A fine blue and white 'Fruit and Flower' lobed bowl, Mark and period of Xuande

A fine blue and white 'Fruit and Flower' lobed bowl, Mark and period of Xuande


Lot 3030. A fine blue and white 'Fruit and Flower' lobed bowl, Mark and period of Xuande (1426-1435); 22.8 cm., 9 in. Estimate 5,000,000 — 7,000,000 HKD. Lot sold 8,440,000 HKD. Photo: Sotheby's

of conical form with a six-lobed rim supported on a short slightly tapered foot, the interior centred with a medallion containing a flowering peach branch, surrounded by three sprigs of lotus flowers alternating with sprays of tree peony, chrysanthemum, and herbaceous peony, all beneath a row of small floral sprigs at the rim, the exterior painted with six fruit sprays comprising peach, cherry, loquat, pomegranate, grape, and lychee, alternating with six small floral sprays below including camellia, chrysanthemum, lotus, rose, and peony, the foot further encircled with a 'classic' scroll, the base inscribed in underglaze blue with a six-character reign mark within double circles

Provenance: An old Japanese private collection, Tokyo, since the early 20th century.
Note: Bowls of this elegant shape and decoration are classic examples of Xuande porcelain produced in the imperial kilns, and the present piece is distinctive for its delicate design which has been skilfully rendered in rich shades of underglaze blue. Closely related bowls can be found in important museums and collections worldwide; one in the Palace Museum, Beijing, is illustrated in Gugong Bowuyuan cang Mingchu qinghua ci[Early Ming blue-and-white porcelain in the Palace Museum], vol. 2, Beijing, 2002, pl. 146; another in the Shanghai Museum, Shanghai, is published in Shanghai bowuguan[Shanghai Museum], Beijing, 1985, pl. 105; a bowl in the Capital Museum, Beijing, is included in Shoudu bowuguan cang ci xuan [Selection of porcelain from the Capital Museum] Beijing, 1991, pl. 97; another in the Jingdezhen Ceramic Museum is published in Keitokuchin jiki [Ceramics in Jingdezhen], Kyoto, 1982, pl. 38 (bottom); and a fifth example in the National Palace Museum, Taipei, is illustrated in Minji meihin zuroku[Illustrated catalogue of important Ming porcelains] vol. 1, Tokyo, 1977, pl. 65.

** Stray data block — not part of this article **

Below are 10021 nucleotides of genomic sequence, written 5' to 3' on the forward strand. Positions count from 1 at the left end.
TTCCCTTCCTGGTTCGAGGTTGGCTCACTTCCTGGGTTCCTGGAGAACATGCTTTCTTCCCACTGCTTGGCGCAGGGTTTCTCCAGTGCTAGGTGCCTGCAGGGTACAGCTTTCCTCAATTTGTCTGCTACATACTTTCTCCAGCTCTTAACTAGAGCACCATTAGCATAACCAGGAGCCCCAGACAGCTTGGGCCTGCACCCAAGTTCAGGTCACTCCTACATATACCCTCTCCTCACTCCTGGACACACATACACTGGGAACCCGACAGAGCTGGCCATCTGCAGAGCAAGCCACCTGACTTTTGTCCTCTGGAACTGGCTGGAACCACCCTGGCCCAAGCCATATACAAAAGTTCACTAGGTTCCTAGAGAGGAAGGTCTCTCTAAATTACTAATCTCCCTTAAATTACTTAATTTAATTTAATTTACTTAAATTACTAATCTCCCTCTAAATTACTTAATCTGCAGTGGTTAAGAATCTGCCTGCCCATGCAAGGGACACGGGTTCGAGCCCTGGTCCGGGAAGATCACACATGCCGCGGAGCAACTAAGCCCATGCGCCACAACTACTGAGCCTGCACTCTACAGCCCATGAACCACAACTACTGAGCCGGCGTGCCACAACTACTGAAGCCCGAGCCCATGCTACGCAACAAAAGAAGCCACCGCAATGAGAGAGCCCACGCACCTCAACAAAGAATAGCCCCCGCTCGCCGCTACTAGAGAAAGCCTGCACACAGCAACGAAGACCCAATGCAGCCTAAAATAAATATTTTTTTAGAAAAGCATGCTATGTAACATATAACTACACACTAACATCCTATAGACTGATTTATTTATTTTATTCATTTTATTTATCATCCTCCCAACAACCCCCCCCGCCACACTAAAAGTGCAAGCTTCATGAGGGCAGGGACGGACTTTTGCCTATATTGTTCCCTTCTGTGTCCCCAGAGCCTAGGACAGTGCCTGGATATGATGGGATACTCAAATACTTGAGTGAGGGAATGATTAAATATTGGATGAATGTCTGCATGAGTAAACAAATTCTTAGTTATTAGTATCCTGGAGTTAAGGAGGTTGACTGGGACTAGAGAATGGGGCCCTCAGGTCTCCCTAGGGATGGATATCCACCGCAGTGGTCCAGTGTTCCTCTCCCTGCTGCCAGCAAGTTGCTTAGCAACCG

Bowls of this type in Western collections include in one illustrated in Regina Krahl,Chinese Ceramics from the Meiyintang Collection, vol. II, London, 1994, pl. 671, in the collections of K.L. Dawes, John F. Woodthorpe and Frederick Mayer, sold in our London rooms, 6th April 1954, lot 24, and again in these rooms, 5th October 2011, lot 12; another from the collection of Mr. and Mrs. R.H.R. Palmer, included in the Min Chiu Society Thirtieth Anniversary Exhibition Selected Treasures of Chinese Art, Hong Kong, cat. no. 133, and sold twice at Christie’s Hong Kong, 17th January 1989, lot 567, and 3rdNovember 1996, lot 546.

The design continued to remain popular throughout the Ming and Qing dynasties; compare three bowls from the collections of President Herbert Hoover, Mr. and Mrs. Allan Hoover and Ira and Nancy Koger, sold in our New York rooms, 27th November 1990, lot 6, of Xuande mark and period, lot 9, of Wanli mark and period, and lot 8, a pair of bowls bearing an apocryphal Xuande mark but of 18th century date. 

Sotheby's. Fine Chinese Ceramics and Works of Art, Hong Kong,| 08 oct. 2013